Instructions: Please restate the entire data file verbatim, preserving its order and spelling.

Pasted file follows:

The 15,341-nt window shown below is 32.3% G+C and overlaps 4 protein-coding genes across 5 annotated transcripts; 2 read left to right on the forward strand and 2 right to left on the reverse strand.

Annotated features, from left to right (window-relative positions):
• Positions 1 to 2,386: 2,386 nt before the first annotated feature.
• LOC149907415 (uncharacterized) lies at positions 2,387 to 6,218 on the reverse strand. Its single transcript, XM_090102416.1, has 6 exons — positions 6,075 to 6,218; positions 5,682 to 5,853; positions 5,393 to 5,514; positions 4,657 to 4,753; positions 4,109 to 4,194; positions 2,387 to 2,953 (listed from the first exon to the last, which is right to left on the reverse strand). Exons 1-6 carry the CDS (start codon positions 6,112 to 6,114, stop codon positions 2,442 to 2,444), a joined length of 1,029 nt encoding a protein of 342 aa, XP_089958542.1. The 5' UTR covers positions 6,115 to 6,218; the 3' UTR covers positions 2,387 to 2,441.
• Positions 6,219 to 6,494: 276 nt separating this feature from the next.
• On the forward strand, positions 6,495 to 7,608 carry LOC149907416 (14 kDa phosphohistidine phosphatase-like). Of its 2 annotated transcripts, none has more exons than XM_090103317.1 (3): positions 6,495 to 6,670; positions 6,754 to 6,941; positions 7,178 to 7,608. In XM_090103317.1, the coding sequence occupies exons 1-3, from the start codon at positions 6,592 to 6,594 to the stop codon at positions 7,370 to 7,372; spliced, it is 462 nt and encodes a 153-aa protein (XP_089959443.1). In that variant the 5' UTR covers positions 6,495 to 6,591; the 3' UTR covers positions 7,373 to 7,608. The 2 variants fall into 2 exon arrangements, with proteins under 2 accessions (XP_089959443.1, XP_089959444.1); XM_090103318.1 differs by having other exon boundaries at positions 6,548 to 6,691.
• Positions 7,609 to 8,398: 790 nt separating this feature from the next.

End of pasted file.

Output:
The 15,341-nt window shown below is 32.3% G+C and overlaps 4 protein-coding genes across 5 annotated transcripts; 2 read left to right on the forward strand and 2 right to left on the reverse strand.

Annotated features, from left to right (window-relative positions):
• Positions 1 to 2,386: 2,386 nt before the first annotated feature.
• LOC149907415 (uncharacterized) lies at positions 2,387 to 6,218 on the reverse strand. Its single transcript, XM_090102416.1, has 6 exons — positions 6,075 to 6,218; positions 5,682 to 5,853; positions 5,393 to 5,514; positions 4,657 to 4,753; positions 4,109 to 4,194; positions 2,387 to 2,953 (listed from the first exon to the last, which is right to left on the reverse strand). Exons 1-6 carry the CDS (start codon positions 6,112 to 6,114, stop codon positions 2,442 to 2,444), a joined length of 1,029 nt encoding a protein of 342 aa, XP_089958542.1. The 5' UTR covers positions 6,115 to 6,218; the 3' UTR covers positions 2,387 to 2,441.
• Positions 6,219 to 6,494: 276 nt separating this feature from the next.
• On the forward strand, positions 6,495 to 7,608 carry LOC149907416 (14 kDa phosphohistidine phosphatase-like). Of its 2 annotated transcripts, none has more exons than XM_090103317.1 (3): positions 6,495 to 6,670; positions 6,754 to 6,941; positions 7,178 to 7,608. In XM_090103317.1, the coding sequence occupies exons 1-3, from the start codon at positions 6,592 to 6,594 to the stop codon at positions 7,370 to 7,372; spliced, it is 462 nt and encodes a 153-aa protein (XP_089959443.1). In that variant the 5' UTR covers positions 6,495 to 6,591; the 3' UTR covers positions 7,373 to 7,608. The 2 variants fall into 2 exon arrangements, with proteins under 2 accessions (XP_089959443.1, XP_089959444.1); XM_090103318.1 differs by having other exon boundaries at positions 6,548 to 6,691.
• Positions 7,609 to 8,398: 790 nt separating this feature from the next.